We’re excited to announce a new program to help people break free from compulsive sexual behavior and live spiritually free, sexually healthy lives! “90 Days to Sexual Sanity” is a program that offers direction and help to start a process of recovery (or re-start one that is drifting). This program is for people who are struggling with sexual behavior – whether or not this struggle is at the level of an addiction – and want to make positive change. Here’s what the program involves:
Daily “90 Days Guide” sent via email each morning
Each day participants will receive an email each day that provides teaching, next step ideas, and a recovery meditation … all designed with help for the sexual struggler in mind.
(1) You’ll get teaching about an important aspect of personal recovery and sexual health.
(2) You’ll get a specific assignment – a tangible action step – that will help you move forward in your recovery. These action steps are designed to be accomplished in a few minutes’ time.
(3) You’ll get a meditation from one of the many excellent meditation books published by Hazelden. The meditation will be specifically selected and targeted for its relevance to recovery from sexual struggles.
The goal of these daily guides is to provide brief reminders about the “how” and “why” of recovery, and to help participants take some tangible action that moves them forward in recovery.
Weekly coaching and support call
Along with the “daily next step” guides, participants in the “90 Days to Sexual Sanity” program will receive a weekly coaching call, facilitated by Mark Brouwer, which will offer a combination of teaching, accountability, and coaching around issues that participants are facing in their recovery.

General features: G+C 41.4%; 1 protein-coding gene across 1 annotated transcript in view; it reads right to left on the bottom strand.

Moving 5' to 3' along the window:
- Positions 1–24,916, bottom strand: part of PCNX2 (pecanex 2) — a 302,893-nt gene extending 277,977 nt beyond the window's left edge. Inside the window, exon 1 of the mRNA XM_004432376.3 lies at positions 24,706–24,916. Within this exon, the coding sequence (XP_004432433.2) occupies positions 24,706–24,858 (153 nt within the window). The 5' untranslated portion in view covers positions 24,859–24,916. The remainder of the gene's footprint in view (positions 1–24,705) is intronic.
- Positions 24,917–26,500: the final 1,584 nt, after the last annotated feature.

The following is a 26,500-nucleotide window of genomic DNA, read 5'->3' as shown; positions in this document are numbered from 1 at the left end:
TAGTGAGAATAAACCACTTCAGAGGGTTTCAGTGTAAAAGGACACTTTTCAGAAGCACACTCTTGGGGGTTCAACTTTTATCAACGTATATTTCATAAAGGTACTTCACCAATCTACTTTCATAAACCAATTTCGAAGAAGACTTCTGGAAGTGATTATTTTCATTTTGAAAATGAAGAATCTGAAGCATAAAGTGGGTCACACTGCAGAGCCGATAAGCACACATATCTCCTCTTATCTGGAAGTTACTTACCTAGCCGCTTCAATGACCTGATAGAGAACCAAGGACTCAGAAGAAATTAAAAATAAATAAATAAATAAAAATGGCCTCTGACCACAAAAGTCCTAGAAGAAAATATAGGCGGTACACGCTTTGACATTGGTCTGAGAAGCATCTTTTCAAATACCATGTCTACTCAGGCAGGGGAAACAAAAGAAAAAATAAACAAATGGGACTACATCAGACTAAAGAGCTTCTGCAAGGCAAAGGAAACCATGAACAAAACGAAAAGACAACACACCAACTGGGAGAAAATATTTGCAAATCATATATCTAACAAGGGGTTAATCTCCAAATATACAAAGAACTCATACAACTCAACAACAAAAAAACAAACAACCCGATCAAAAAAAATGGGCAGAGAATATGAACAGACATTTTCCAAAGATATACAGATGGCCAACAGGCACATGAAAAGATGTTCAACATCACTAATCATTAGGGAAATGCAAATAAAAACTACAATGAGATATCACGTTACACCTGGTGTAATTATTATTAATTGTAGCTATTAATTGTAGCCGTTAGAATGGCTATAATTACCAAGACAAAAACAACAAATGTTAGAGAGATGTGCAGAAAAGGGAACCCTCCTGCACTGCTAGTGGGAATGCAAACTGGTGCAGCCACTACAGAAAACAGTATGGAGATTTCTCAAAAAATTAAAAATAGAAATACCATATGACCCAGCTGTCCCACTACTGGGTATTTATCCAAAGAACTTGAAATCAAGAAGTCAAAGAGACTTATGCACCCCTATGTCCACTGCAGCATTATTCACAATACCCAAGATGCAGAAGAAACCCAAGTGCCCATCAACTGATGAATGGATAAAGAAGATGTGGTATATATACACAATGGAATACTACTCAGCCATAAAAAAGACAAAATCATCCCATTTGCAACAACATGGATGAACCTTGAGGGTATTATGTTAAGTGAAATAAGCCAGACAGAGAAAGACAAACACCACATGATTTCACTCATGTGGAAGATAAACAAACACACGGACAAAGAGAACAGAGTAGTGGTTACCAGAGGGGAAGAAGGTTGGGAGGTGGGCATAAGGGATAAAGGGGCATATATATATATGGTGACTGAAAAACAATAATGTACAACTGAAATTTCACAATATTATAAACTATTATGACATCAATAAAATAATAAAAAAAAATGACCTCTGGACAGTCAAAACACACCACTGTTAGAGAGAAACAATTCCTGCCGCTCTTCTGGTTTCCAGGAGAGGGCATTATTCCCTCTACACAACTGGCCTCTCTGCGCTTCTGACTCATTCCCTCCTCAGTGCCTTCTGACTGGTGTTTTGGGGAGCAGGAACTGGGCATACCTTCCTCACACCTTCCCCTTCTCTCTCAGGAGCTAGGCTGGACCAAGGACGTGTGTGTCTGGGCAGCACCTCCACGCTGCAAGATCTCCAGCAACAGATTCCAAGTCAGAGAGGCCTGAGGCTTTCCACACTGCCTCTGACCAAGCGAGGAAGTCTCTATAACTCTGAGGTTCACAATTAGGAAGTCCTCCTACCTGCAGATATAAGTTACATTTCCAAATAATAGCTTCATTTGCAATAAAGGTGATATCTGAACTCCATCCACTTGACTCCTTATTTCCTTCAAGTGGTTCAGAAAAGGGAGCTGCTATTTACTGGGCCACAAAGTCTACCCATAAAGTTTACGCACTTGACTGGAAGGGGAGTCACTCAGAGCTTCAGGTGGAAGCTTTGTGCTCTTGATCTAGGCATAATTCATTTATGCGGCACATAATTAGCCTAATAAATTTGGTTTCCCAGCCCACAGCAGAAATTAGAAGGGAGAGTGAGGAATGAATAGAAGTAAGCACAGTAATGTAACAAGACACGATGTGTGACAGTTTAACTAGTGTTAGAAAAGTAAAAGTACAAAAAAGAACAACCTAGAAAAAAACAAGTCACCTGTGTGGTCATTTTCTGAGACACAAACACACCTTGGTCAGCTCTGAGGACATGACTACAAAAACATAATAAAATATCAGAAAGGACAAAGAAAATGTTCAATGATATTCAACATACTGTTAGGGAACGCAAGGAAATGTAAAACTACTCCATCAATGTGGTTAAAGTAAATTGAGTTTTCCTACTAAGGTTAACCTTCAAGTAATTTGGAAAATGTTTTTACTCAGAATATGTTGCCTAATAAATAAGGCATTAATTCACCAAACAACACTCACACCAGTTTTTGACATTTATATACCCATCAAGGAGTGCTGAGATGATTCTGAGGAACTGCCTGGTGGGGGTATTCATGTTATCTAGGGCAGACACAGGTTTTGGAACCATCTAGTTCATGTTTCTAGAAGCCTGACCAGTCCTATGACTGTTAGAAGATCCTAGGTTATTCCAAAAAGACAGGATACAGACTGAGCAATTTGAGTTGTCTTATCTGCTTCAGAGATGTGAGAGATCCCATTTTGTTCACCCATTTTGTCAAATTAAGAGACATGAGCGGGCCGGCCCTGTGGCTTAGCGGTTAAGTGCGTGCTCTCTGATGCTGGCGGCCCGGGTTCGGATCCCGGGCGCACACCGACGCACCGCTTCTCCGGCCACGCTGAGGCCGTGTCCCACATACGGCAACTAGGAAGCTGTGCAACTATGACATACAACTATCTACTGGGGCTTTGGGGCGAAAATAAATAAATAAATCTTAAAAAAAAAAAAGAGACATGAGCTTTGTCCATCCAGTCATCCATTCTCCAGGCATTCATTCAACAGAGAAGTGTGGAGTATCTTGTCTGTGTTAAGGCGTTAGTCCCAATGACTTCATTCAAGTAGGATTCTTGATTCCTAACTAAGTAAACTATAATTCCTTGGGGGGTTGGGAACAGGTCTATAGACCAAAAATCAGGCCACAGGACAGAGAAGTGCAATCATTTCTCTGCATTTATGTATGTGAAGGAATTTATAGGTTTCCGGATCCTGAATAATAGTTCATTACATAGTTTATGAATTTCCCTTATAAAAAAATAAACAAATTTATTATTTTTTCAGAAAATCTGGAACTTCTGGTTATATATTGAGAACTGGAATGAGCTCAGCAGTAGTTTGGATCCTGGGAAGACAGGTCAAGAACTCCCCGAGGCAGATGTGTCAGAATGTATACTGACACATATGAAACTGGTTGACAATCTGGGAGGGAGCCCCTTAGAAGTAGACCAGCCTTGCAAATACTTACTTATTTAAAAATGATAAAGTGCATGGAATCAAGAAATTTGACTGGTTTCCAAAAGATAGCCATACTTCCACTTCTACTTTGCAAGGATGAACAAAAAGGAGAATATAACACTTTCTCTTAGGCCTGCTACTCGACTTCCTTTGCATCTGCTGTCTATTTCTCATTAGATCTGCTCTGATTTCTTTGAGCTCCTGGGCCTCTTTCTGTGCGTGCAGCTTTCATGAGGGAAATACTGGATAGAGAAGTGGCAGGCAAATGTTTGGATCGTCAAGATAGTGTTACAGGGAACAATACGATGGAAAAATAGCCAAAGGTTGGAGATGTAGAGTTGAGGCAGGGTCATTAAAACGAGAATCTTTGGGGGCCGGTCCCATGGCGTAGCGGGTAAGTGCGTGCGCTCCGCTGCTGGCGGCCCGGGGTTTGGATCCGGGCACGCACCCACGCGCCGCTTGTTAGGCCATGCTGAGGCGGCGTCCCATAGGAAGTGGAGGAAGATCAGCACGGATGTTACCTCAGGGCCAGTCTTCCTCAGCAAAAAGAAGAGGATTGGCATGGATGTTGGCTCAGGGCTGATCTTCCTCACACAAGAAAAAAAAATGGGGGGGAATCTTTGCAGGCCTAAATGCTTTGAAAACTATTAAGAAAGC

For those who will be making the call from an office environment – or other place where they are unable to talk freely – opportunities will be available to get a message to the callers via instant message, so you can check in or ask a question without being overheard by someone nearby.
Continue reading Make a new start with “90 Days to Sexual Sanity”
Latest news from the “it’s about time” front: The University of Texas at Dallas is including porn addiction counseling as part of their counseling services on campus. By now, we all know what a problem porn addiction can be and it’s great to see colleges working to deal with this issue on campus. If you are in college and are spending more time looking at porn than studying, you may want to check out this website. Here is an excerpt of the article … which contains some basic info about sex addiction:
“Pornography as a potential addiction … can happen when people spend increasing amounts of time using pornography and begin using increasingly more extreme pornographic material. This increase in use occurs even though the use has negative consequences. Some people find that their entire sex life revolves around pornography and they are unable to be sexually involved with a real person without the use of pornography.
How would you know if your pornography use is harmful to you? The following are some signs that pornography use is problematic:
Many of the talks I give are in settings with evangelical Christians, and there is sometimes an unwritten expectation that the solutions offered in these settings should fit a specific schema. If the steps suggested for healing and recovery don’t sound “spiritual” enough, people get nervous. I recently gave a talk, and got the question “What about the power of God? Where is the power of Christ to bring healing in all this?”
I had emphasized the need for people to get into recovery groups with other guys, to get honest, and establish boundaries around sexual behavior (among other things). But to people used to hearing messages where the solution to every problem boils down to more prayer / Bible study / evangelism, this probably sounded a little spiritually weak.
I have great respect for people who are devout, and who seek growth and healing in life from habits that arise out of their faith. But too many Christians make the mistake of seeing God’s work only in the mysterious and subjective. In an email response to the organizers of the event, here is what I said about this issue:
Continue reading What about relying on God’s power to help you heal from addiction?